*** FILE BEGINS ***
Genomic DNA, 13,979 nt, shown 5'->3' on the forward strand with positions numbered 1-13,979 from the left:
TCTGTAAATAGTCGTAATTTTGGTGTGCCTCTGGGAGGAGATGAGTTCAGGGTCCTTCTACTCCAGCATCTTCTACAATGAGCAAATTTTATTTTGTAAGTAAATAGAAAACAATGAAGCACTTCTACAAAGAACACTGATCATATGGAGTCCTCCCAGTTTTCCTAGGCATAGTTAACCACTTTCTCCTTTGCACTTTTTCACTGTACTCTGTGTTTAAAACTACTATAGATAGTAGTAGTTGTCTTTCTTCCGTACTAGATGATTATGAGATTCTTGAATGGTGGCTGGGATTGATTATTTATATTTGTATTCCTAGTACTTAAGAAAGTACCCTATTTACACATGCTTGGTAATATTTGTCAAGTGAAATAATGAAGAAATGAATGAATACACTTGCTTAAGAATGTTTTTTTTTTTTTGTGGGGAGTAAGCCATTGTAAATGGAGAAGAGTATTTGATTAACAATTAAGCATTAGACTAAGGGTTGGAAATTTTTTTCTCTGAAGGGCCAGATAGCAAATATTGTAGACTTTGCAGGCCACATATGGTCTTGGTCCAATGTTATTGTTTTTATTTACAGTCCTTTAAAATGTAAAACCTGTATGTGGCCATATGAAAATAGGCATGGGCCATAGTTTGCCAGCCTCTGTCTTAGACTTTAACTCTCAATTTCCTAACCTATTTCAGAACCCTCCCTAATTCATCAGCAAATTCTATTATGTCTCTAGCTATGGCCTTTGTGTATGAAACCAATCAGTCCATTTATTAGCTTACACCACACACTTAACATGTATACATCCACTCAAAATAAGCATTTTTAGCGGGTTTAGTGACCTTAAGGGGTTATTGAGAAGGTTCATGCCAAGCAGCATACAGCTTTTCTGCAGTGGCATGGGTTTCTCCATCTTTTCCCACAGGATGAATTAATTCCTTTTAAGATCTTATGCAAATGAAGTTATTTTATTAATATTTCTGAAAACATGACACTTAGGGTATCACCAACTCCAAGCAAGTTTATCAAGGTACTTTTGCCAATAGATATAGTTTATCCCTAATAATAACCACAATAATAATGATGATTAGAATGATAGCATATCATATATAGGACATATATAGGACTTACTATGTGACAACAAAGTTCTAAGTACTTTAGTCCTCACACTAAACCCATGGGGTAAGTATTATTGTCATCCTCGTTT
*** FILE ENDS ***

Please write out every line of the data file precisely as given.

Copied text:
Genomic DNA, 13,979 nt, shown 5'->3' on the forward strand with positions numbered 1-13,979 from the left:
TCTGTAAATAGTCGTAATTTTGGTGTGCCTCTGGGAGGAGATGAGTTCAGGGTCCTTCTACTCCAGCATCTTCTACAATGAGCAAATTTTATTTTGTAAGTAAATAGAAAACAATGAAGCACTTCTACAAAGAACACTGATCATATGGAGTCCTCCCAGTTTTCCTAGGCATAGTTAACCACTTTCTCCTTTGCACTTTTTCACTGTACTCTGTGTTTAAAACTACTATAGATAGTAGTAGTTGTCTTTCTTCCGTACTAGATGATTATGAGATTCTTGAATGGTGGCTGGGATTGATTATTTATATTTGTATTCCTAGTACTTAAGAAAGTACCCTATTTACACATGCTTGGTAATATTTGTCAAGTGAAATAATGAAGAAATGAATGAATACACTTGCTTAAGAATGTTTTTTTTTTTTTGTGGGGAGTAAGCCATTGTAAATGGAGAAGAGTATTTGATTAACAATTAAGCATTAGACTAAGGGTTGGAAATTTTTTTCTCTGAAGGGCCAGATAGCAAATATTGTAGACTTTGCAGGCCACATATGGTCTTGGTCCAATGTTATTGTTTTTATTTACAGTCCTTTAAAATGTAAAACCTGTATGTGGCCATATGAAAATAGGCATGGGCCATAGTTTGCCAGCCTCTGTCTTAGACTTTAACTCTCAATTTCCTAACCTATTTCAGAACCCTCCCTAATTCATCAGCAAATTCTATTATGTCTCTAGCTATGGCCTTTGTGTATGAAACCAATCAGTCCATTTATTAGCTTACACCACACACTTAACATGTATACATCCACTCAAAATAAGCATTTTTAGCGGGTTTAGTGACCTTAAGGGGTTATTGAGAAGGTTCATGCCAAGCAGCATACAGCTTTTCTGCAGTGGCATGGGTTTCTCCATCTTTTCCCACAGGATGAATTAATTCCTTTTAAGATCTTATGCAAATGAAGTTATTTTATTAATATTTCTGAAAACATGACACTTAGGGTATCACCAACTCCAAGCAAGTTTATCAAGGTACTTTTGCCAATAGATATAGTTTATCCCTAATAATAACCACAATAATAATGATGATTAGAATGATAGCATATCATATATAGGACATATATAGGACTTACTATGTGACAACAAAGTTCTAAGTACTTTAGTCCTCACACTAAACCCATGGGGTAAGTATTATTGTCATCCTCGTTT